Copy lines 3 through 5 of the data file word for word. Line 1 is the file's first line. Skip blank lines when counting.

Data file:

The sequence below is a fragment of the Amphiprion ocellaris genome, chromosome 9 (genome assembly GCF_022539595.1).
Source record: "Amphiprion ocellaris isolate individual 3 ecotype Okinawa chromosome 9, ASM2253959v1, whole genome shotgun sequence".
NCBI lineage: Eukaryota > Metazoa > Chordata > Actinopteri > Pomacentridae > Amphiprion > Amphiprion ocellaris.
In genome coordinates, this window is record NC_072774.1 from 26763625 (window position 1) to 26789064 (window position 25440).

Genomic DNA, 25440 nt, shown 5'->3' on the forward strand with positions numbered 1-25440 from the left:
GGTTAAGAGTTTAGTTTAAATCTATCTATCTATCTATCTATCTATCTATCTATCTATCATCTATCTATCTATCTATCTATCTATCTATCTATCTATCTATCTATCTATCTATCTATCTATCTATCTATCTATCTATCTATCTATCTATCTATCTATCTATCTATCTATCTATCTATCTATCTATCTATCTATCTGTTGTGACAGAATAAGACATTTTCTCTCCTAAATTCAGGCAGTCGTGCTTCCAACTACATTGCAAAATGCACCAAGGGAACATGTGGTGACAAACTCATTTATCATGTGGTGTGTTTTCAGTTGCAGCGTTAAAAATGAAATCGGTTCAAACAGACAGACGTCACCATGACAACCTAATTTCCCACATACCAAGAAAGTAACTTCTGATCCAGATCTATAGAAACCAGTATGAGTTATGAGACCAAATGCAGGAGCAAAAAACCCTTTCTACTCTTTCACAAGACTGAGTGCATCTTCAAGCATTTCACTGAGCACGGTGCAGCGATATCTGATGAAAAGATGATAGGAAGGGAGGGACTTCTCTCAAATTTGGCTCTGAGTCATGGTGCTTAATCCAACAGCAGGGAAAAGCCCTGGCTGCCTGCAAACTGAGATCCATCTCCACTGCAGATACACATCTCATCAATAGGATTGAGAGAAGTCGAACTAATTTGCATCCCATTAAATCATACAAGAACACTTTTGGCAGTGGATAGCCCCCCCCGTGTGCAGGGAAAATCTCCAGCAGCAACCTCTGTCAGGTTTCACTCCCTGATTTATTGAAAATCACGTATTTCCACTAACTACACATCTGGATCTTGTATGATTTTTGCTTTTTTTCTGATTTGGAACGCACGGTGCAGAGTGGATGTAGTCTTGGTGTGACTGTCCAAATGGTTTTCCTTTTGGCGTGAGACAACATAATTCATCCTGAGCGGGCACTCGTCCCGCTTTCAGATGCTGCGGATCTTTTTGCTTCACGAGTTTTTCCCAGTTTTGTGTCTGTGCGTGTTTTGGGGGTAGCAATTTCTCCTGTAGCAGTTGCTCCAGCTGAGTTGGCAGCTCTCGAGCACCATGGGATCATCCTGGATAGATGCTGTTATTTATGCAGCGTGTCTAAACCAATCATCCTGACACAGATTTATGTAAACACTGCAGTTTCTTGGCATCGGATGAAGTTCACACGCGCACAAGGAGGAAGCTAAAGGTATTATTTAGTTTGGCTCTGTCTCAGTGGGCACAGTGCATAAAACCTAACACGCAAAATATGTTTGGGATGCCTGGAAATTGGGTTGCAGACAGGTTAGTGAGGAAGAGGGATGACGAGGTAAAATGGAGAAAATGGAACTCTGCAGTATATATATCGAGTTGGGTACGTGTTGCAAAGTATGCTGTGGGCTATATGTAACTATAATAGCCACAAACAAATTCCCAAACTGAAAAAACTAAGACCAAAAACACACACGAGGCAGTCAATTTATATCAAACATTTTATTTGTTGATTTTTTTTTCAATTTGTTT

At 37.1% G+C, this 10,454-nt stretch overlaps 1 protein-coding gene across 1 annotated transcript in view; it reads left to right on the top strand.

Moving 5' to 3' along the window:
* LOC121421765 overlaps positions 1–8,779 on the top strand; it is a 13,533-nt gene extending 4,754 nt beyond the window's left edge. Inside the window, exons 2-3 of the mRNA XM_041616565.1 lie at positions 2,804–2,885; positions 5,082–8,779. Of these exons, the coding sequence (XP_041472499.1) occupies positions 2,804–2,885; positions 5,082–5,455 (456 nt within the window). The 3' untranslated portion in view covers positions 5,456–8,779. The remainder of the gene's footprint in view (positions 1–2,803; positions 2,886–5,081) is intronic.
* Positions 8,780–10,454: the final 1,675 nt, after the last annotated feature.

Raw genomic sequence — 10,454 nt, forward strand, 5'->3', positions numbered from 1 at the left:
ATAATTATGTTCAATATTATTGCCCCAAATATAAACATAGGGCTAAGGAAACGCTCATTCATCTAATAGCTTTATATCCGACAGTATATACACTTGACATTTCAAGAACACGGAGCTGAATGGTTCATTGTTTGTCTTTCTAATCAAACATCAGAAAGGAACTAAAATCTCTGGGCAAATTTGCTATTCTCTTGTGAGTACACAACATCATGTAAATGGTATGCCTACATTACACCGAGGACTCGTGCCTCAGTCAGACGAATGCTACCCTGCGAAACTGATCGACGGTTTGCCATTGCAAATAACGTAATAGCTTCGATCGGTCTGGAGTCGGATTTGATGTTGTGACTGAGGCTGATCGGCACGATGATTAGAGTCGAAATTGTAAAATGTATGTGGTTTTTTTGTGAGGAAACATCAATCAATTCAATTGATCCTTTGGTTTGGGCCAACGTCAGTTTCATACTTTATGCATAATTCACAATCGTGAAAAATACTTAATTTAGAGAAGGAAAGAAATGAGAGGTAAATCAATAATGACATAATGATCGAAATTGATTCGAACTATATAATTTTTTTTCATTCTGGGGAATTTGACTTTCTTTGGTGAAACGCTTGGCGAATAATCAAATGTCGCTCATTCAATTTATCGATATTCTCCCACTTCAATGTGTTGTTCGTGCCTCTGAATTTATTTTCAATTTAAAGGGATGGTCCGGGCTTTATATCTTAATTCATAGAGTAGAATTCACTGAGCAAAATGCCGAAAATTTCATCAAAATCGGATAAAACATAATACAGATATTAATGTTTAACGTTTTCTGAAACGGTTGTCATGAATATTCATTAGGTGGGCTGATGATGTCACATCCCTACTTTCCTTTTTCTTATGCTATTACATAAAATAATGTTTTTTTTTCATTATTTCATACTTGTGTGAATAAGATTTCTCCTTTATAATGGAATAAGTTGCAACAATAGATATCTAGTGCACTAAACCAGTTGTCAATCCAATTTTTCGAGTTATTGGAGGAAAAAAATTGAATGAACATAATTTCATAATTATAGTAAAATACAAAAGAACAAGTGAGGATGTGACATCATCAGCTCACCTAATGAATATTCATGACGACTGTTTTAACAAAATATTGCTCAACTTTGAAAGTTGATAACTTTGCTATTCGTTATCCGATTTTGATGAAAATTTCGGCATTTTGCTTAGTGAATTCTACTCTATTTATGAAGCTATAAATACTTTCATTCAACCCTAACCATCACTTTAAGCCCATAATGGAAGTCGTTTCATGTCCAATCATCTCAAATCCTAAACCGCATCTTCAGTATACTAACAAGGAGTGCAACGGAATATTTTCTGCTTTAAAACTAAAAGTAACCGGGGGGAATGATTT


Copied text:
NCBI lineage: Eukaryota > Metazoa > Chordata > Actinopteri > Pomacentridae > Amphiprion > Amphiprion ocellaris.
In genome coordinates, this window is record NC_072774.1 from 26763625 (window position 1) to 26789064 (window position 25440).

Genomic DNA, 25440 nt, shown 5'->3' on the forward strand with positions numbered 1-25440 from the left: